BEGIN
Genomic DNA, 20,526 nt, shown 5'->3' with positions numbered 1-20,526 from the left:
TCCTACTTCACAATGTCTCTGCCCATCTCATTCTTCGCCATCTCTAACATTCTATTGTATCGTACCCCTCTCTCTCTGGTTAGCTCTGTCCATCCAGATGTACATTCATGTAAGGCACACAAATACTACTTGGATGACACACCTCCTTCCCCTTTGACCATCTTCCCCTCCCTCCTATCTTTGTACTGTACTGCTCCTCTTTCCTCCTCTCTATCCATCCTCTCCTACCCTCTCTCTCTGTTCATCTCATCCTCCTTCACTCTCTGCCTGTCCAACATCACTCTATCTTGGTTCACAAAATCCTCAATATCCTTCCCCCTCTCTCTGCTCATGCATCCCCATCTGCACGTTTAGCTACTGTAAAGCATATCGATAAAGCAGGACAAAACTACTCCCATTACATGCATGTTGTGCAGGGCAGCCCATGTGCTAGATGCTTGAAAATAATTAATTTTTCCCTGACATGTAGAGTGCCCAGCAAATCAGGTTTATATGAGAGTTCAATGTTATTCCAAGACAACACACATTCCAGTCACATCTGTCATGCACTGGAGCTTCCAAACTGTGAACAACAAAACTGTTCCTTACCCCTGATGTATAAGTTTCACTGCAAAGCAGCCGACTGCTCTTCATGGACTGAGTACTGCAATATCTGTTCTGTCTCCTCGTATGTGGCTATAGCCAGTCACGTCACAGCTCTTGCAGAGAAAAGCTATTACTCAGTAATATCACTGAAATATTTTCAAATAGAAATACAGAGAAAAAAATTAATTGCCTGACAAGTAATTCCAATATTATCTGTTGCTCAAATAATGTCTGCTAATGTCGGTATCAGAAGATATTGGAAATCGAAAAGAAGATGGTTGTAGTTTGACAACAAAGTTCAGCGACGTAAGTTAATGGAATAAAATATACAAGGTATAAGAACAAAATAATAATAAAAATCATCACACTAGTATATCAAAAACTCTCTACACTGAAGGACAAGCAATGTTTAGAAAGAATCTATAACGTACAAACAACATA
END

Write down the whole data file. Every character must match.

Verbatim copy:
Genomic DNA, 20,526 nt, shown 5'->3' with positions numbered 1-20,526 from the left:
TCCTACTTCACAATGTCTCTGCCCATCTCATTCTTCGCCATCTCTAACATTCTATTGTATCGTACCCCTCTCTCTCTGGTTAGCTCTGTCCATCCAGATGTACATTCATGTAAGGCACACAAATACTACTTGGATGACACACCTCCTTCCCCTTTGACCATCTTCCCCTCCCTCCTATCTTTGTACTGTACTGCTCCTCTTTCCTCCTCTCTATCCATCCTCTCCTACCCTCTCTCTCTGTTCATCTCATCCTCCTTCACTCTCTGCCTGTCCAACATCACTCTATCTTGGTTCACAAAATCCTCAATATCCTTCCCCCTCTCTCTGCTCATGCATCCCCATCTGCACGTTTAGCTACTGTAAAGCATATCGATAAAGCAGGACAAAACTACTCCCATTACATGCATGTTGTGCAGGGCAGCCCATGTGCTAGATGCTTGAAAATAATTAATTTTTCCCTGACATGTAGAGTGCCCAGCAAATCAGGTTTATATGAGAGTTCAATGTTATTCCAAGACAACACACATTCCAGTCACATCTGTCATGCACTGGAGCTTCCAAACTGTGAACAACAAAACTGTTCCTTACCCCTGATGTATAAGTTTCACTGCAAAGCAGCCGACTGCTCTTCATGGACTGAGTACTGCAATATCTGTTCTGTCTCCTCGTATGTGGCTATAGCCAGTCACGTCACAGCTCTTGCAGAGAAAAGCTATTACTCAGTAATATCACTGAAATATTTTCAAATAGAAATACAGAGAAAAAAATTAATTGCCTGACAAGTAATTCCAATATTATCTGTTGCTCAAATAATGTCTGCTAATGTCGGTATCAGAAGATATTGGAAATCGAAAAGAAGATGGTTGTAGTTTGACAACAAAGTTCAGCGACGTAAGTTAATGGAATAAAATATACAAGGTATAAGAACAAAATAATAATAAAAATCATCACACTAGTATATCAAAAACTCTCTACACTGAAGGACAAGCAATGTTTAGAAAGAATCTATAACGTACAAACAACATA